I’m re-reading The Modern Jewish Girl’s Guide to Guilt and currently reading the essay by Baz Dreisinger entitled “Spot the Jew” in which she discusses “Jewish” features.

If you haven’t read this collection of essays, you should – as a Jewish woman you’ll relate to each woman’s story – as a Jewish man, well, maybe it will help you understand Jewish women. So thinking about my own experiences, growing up in a community with so many Jews that we had off from school for Yom Kippur, and now living in a community where kids have off from school for opening day of hunting season – in both of those places, and other places I’ve spent time in between, Jewish stereotypes reign. I realize that I feed into those stereotypes as well.

About a month ago, I was out at a bar in my town with a college friend who came to visit. There was this guy near us for a few hours who was so “my type” – Jewish looking, in a suburbanized way. I approached him at the bar and straight out asked him…are you Jewish? He laughed and told me that he’s not, but he gets that all the time. What does that mean? Are there people out there who think that everyone with olive skin, dark hair and a slightly larger than average nose is Jewish? Or just hopeful Jewish women who look at the world through Jewish colored lenses?

I was a little embarrassed to have played into those stereotypes. I became hyper aware of my references to things that are “so Jewish”. A few weeks ago, I met a woman in my community who kept saying that she was sure she had met me before. I have a pretty good memory for faces and knew we had never met. My response? “Oh, I look like every other Jewish girl you’ve met.” While I might look “so Jewish” in context (something Dreisinger discusses in “Spot the Jew”), to others I may look Greek or Italian. I seem to be missing the staple of Jewish-ness for women, unruly, curly hair (did you spot the stereotype?). With my stick straight, shiny hair, I could pass for a shiksa. But so many Jews I know could also pass for non-Jews. So what’s with the stereotypes? I’m sure I’m not the only one to accept “Jewish” features at face value…

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  • Try getting the, “But you don’t look Jewish” or “You don’t have a Jewish name” response. Since I don’t fit into your stereotype then I must not be Jewish, right? How silly of me. I’ve seriously worked with people who gave me a ‘knowing look’ when they found out that I was taking the day off for Yom Kippur.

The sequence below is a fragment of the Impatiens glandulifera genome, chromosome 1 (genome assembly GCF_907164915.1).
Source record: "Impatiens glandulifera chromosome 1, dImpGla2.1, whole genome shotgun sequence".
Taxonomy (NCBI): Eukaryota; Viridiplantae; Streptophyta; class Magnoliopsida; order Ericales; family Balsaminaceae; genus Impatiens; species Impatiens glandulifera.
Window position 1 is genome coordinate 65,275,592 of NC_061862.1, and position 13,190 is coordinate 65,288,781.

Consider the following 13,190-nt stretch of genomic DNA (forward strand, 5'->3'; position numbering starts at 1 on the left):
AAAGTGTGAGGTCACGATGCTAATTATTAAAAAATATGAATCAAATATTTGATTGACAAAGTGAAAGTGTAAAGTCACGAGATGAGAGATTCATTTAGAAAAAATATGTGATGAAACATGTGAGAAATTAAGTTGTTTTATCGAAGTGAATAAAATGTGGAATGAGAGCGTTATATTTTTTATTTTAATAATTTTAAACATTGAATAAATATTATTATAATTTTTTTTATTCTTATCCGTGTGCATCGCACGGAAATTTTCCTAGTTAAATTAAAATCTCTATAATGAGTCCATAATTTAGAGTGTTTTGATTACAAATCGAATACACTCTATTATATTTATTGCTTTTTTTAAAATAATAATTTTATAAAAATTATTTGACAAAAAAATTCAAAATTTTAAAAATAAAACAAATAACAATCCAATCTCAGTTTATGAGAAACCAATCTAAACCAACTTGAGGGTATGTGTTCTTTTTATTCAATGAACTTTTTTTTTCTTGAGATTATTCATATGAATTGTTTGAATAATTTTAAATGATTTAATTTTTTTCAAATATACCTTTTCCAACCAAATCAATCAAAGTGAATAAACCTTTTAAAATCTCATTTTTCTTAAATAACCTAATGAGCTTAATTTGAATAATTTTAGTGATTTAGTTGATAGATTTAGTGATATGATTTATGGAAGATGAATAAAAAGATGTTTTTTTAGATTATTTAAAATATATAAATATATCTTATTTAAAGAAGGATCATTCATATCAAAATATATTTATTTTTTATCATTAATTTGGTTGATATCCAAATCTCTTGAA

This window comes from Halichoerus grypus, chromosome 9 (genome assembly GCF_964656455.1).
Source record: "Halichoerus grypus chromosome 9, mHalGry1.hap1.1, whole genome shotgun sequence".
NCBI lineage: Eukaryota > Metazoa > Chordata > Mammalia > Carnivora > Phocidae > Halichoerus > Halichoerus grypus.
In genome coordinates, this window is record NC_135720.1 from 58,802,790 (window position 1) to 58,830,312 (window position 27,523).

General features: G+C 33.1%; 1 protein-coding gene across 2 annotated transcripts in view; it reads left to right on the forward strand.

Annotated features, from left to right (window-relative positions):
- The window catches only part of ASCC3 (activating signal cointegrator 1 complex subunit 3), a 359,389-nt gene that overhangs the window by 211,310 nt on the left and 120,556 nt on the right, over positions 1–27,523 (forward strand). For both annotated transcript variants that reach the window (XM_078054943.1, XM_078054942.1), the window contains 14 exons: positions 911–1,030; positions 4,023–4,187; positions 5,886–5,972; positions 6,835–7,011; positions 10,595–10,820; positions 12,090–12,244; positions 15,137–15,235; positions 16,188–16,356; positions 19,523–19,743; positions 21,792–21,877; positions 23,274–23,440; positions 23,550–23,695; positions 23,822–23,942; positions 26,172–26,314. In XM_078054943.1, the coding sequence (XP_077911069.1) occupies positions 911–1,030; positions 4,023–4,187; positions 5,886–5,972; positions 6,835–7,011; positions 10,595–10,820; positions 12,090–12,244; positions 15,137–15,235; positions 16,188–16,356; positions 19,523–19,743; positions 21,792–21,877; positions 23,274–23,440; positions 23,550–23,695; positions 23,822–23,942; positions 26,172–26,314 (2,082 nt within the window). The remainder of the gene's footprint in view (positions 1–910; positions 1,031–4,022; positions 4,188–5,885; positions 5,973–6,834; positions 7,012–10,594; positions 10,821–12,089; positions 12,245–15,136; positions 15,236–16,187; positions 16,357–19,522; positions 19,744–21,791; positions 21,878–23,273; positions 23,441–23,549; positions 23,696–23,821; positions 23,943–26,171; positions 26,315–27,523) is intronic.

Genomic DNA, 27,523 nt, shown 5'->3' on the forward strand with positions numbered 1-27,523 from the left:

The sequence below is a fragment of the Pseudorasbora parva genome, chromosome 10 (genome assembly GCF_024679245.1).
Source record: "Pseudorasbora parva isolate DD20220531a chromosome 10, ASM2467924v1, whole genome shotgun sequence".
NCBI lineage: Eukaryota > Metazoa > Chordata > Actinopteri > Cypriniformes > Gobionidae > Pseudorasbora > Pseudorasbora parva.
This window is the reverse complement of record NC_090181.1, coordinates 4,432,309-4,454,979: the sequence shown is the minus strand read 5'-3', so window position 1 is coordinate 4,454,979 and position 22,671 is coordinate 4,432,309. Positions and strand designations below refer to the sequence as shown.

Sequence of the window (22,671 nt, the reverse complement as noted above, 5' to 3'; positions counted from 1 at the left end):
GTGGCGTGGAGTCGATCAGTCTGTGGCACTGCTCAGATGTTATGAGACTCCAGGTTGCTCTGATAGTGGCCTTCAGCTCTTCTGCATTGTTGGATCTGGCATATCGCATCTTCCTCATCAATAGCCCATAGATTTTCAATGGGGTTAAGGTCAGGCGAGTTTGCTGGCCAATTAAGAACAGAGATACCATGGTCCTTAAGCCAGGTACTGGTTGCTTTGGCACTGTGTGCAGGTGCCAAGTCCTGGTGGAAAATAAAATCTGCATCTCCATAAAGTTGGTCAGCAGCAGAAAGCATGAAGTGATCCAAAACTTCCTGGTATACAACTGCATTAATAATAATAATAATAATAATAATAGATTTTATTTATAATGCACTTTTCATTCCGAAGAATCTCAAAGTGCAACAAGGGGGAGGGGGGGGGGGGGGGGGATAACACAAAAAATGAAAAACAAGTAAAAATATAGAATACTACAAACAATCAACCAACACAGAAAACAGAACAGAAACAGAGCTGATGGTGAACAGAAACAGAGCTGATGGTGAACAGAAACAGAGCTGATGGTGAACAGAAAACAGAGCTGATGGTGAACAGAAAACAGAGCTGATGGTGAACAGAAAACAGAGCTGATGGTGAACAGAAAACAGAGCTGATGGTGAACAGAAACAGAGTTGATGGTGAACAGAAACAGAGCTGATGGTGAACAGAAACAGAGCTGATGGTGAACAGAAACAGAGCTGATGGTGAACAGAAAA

• I guess I’ve done the opposite. As a shiksa, I was 22 before I realized there was a pattern forming – almost all the guys I had fallen for (celebrities and in real life) were Jewish. I’d see a guy on tv (e.g. Jacob Hoffman) and think, “he’s cute” and later on find out he was Jewish. Even after I clued in that Jewish boys appeared to be “my type” I still had hard a time purposefly pointing them out in the crowd…but I kept doing it.

    I met my boyfriend and had chatted with him online for a week before he eventually told me that he was Jewish. I was completely stunned, but took it as a sign.

    If I consciously think about Jewish stereotypes, I can’t pick out Jewish boys at all. But if I think about who I find “cute” and neglect hard fast rules like noses and curls, then I usually get atleast an 80% accuracy rate.

  • If you’ve read my blog and my article “Funny You Don’t Look Jewish,” then you’ve heard just about enough from me on the subject. In Israel, I discovered I was 100% Israeli-looking. In New York, people stare at my curly fro and without introducing them they’ll ask me if I converted or try to figure out what race I am. It’s frustrating and what’s worst, these stereotypes about what a Jew looks like are so pervasive, I get letters about it from all over the world. Jews look like everybody else. We’ve got all kinds.

  • I’m sick and tired of telling people, ‘just because I’m witty, good-looking and intelligent doesn’t automatically mean I’m Irish.’

  • I tend to have people ask me if I’m Jewish. However, I’m Mexican, Dutch, and Welsh. But, it’s all relative.

  • The writer’s question “Are you jewish?” is the cultural equivalent of throwing a spear. Couldn’t she have stayed home and pinned butterfly wings onto tasteful matte backgrounds? It’s an inquery that leaves the man no place to go, mo matter what his answer. Better not to respond. Yes, identity is real and a natural exploration of it can be really enlightening but this is a power move and somewhat debasing, especially to the writer. “Come here often?” would have been more sustantantial.

  • More ridiculousness. “But so many Jews I know could also pass for non-Jews.”

    There are seven billion people on earth, and hundreds (ok, probably more) of different ethnic groups. Every Jew on Earth could “pass” for a non-Jew.